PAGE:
A Brief Outline of Hip Replacement Surgery and the Signs You Might Need it
Every year, hip replacement surgery is performed on more than 450 000 patients in the US alone. These signs could suggest you might also need this procedure. The hip is a ball and socket joint. The head of the femur fits neatly into a depression in the pelvic girdle known as the acetabular socket. A smooth cartilage coating protects each of the articulating surfaces, and the entire joint is enclosed by a membrane containing a viscous fluid that acts as a lubricant. Damage to the cartilage or the membrane due to disease or traumatic injury can lead to excessive frictional forces and erosion of bone, resulting in pain in the affected joint and a gradual reduction of mobility.
Osteoarthritis is the Most Common Reason to Perform a Hip Replacement
Osteoarthritis is a progressive degenerative illness that can affect most of the body’s joints but tends to be most commonly associated with the hips, knees and hands. While once encountered almost exclusively in patients aged 65 and over, orthopaedic surgeons report a growing incidence of this condition in younger people. A hip replacement may also be necessary following a fracture or in cases where some other disorder has led to abnormal bone growth.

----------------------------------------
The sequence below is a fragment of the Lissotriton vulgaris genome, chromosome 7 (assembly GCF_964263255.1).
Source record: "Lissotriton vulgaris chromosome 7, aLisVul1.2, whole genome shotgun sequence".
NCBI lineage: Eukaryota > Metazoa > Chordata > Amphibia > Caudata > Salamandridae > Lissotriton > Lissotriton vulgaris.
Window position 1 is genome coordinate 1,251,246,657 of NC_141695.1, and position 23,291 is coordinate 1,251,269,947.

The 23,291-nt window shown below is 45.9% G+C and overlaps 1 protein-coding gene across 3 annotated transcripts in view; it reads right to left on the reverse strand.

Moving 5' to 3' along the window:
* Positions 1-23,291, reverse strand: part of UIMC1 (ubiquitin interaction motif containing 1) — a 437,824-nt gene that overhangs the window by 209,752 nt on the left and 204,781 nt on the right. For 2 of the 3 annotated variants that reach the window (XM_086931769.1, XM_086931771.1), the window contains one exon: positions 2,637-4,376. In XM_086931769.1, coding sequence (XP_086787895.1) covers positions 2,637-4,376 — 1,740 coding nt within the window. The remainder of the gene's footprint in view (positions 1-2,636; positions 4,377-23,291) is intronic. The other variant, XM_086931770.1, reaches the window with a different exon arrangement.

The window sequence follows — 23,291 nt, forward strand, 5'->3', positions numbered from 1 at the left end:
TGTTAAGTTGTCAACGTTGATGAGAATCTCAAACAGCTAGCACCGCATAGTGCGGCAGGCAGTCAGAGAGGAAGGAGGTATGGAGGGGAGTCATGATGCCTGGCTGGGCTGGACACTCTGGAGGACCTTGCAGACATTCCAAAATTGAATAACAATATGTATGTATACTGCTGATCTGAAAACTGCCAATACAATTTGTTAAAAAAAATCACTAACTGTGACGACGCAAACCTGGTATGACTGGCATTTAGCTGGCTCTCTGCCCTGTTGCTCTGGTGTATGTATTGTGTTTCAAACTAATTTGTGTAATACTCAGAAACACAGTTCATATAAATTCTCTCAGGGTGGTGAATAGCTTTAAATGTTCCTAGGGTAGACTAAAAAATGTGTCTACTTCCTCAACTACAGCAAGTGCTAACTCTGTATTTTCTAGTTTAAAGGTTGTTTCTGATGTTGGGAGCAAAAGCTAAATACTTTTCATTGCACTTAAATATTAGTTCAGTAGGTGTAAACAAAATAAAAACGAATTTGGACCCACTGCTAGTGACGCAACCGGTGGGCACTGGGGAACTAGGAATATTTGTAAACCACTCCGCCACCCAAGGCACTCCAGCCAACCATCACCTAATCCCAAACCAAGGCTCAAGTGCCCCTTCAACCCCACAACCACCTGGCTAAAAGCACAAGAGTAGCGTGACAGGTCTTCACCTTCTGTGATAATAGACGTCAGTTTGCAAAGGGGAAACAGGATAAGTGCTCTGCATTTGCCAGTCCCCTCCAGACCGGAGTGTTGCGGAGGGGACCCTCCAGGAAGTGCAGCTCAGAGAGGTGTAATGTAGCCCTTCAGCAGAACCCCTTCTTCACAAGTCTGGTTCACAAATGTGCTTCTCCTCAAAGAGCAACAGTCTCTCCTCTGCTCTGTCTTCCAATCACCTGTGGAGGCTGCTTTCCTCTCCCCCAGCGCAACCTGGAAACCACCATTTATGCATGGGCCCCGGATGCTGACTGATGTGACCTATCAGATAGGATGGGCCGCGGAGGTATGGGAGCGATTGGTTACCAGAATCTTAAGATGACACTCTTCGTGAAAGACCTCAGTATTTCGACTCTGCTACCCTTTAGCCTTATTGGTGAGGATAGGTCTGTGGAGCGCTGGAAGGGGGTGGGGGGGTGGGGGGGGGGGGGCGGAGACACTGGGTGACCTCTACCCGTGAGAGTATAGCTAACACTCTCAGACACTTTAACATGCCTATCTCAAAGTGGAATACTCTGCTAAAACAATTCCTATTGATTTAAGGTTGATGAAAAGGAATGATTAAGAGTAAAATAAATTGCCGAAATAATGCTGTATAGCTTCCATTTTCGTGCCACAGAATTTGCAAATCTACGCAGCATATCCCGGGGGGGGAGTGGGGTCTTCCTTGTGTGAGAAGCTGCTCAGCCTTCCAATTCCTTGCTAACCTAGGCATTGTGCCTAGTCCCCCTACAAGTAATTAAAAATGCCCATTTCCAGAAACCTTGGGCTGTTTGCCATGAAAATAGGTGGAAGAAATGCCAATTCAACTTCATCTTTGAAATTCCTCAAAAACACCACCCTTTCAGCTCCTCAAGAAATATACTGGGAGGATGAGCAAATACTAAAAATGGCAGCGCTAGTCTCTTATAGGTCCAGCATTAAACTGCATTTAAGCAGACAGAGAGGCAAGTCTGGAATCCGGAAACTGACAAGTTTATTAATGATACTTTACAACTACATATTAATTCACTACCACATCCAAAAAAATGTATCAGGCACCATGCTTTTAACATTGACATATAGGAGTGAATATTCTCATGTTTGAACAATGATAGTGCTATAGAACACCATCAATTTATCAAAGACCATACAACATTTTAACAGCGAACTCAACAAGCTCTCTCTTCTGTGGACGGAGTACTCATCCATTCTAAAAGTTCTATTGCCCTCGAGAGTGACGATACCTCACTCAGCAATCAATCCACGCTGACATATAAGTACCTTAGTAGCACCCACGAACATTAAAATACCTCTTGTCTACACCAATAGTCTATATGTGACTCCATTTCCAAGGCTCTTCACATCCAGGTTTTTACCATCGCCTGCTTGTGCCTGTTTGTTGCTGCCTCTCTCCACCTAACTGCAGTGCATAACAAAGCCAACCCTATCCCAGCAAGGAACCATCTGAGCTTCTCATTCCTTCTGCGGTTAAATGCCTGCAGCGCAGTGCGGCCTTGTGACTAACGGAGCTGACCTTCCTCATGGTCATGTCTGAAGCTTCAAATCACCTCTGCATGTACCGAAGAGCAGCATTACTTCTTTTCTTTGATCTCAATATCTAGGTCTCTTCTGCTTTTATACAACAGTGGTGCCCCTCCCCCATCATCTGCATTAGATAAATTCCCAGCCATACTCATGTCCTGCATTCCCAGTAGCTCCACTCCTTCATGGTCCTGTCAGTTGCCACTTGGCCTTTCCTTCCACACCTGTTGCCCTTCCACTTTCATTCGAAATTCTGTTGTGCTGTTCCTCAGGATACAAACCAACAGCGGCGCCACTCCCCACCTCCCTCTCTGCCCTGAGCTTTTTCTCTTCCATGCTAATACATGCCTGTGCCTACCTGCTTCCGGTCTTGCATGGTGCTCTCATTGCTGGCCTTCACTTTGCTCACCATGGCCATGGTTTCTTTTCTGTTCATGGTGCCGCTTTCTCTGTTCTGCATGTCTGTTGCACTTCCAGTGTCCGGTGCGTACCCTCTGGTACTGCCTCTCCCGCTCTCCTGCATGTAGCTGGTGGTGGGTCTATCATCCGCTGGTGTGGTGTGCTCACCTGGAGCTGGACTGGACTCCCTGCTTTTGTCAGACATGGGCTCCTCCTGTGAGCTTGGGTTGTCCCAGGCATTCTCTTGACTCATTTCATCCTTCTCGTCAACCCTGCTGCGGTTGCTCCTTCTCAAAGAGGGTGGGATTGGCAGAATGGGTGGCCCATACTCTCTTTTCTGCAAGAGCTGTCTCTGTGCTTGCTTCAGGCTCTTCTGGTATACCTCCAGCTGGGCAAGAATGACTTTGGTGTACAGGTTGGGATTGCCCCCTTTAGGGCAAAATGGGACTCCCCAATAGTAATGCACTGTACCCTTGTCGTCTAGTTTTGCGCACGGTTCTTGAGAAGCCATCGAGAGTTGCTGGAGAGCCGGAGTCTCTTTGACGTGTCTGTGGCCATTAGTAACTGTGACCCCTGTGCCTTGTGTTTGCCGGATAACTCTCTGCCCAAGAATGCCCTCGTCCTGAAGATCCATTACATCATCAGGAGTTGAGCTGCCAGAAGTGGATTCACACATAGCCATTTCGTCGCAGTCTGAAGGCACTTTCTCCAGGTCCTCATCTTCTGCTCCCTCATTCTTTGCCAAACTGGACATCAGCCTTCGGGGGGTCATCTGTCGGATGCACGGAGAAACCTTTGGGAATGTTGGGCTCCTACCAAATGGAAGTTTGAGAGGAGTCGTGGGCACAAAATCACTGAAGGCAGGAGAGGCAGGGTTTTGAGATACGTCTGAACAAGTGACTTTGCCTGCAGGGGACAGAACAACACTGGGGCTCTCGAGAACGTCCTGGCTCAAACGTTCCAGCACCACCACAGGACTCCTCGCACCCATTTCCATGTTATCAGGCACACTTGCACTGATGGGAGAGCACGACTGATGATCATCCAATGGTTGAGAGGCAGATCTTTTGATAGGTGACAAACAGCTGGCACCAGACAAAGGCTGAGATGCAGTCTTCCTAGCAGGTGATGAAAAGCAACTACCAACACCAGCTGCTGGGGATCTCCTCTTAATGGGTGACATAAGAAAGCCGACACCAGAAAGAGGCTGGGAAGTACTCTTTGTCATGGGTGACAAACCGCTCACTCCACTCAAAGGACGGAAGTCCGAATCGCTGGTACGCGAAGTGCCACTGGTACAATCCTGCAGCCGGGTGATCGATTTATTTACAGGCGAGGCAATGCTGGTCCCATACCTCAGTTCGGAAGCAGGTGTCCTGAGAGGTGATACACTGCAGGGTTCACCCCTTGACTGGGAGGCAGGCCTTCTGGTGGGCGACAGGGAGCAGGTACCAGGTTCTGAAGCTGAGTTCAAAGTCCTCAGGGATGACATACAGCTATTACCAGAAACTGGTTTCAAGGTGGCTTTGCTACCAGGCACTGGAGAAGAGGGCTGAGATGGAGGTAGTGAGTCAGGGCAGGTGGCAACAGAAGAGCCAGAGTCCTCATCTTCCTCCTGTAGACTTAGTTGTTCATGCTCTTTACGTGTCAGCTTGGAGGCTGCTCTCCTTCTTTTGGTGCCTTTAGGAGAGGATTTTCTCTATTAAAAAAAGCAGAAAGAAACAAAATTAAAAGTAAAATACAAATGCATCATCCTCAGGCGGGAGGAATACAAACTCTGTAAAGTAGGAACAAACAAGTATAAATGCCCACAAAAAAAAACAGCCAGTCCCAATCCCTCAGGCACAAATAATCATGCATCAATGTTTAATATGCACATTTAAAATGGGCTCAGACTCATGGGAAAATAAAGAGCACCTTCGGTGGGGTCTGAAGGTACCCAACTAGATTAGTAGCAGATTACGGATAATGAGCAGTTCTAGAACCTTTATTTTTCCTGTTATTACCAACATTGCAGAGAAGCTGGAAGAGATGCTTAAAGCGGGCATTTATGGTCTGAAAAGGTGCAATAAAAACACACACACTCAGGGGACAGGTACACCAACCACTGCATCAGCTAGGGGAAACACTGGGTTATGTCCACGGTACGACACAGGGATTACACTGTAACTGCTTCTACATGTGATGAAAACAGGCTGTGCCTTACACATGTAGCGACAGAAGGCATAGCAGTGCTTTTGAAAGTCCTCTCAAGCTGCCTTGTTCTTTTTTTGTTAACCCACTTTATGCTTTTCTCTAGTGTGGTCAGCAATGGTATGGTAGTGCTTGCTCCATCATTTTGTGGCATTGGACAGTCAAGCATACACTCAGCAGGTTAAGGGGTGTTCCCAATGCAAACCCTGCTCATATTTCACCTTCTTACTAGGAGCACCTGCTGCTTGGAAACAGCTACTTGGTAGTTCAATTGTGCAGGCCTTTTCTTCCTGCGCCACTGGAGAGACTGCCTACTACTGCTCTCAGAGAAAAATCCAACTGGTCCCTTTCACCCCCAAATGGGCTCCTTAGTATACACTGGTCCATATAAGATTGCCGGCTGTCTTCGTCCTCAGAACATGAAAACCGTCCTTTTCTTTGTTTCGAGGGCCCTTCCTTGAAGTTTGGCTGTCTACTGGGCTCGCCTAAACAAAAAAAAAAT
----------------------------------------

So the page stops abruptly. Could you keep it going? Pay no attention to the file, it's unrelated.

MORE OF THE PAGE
What Does a Hip Replacement Involve?
Depending on the extent of the damage, either one or both of the articulating surfaces may require attention. Whether partial or total, the procedures involve removing the damaged surfaces and preparing them to support the appropriate prosthetic component. A portion of the femoral head is removed to accommodate the replacement ball, and a metal cup forms the new lining for the acetabular socket. A plastic liner between them provides frictionless movement.
How Will You Know You Might Need a Hip Replacement?
There are several indications that this type of procedure may be necessary. If you exhibit one or more of the following, you should consider asking your doctor to refer you to an orthopaedic specialist.
1) You Have Chronic Hip Pain:
In practice, this might be due to overexertion and could clear up with a bit of rest. Sometimes the pain may persist and worsen, and over-the-counter painkillers don’t help. GPs generally adopt a conservative approach beginning with prescription anti-inflammatory drugs and physiotherapy. Later your doctor may switch to steroid injections. However, at some stage, surgery will prove necessary.
2) Pain and Stiffness Make Routine Task Difficult:
Once you find that the pain and stiffness in your hip are interfering with everyday tasks like putting on your shoes and socks, walking and climbing stairs, or the affected leg can no longer bear your full weight, it could be time to enquire about a hip replacement.
3) Conservative Treatments Don’t Work:
Surgery may be the only viable option when painkillers are no longer effective or cause unpleasant side effects.
4) Tests Confirm Significant Joint Damage:
Physical damage requires physical repair work. Medication and physiotherapy can only alleviate symptoms.
5) Your Pain is Causing Emotional Stress:
Chronic pain frequently results in severe depression, especially when it persists for years. When your hip pain affects your mental health, it’s time for action.
Get Help From a Leading Hip Replacement Surgeon
Click here to learn about Dr Jan De Vos and the world-class services offered at the Wilgers Life Hospital orthopaedic department in Pretoria.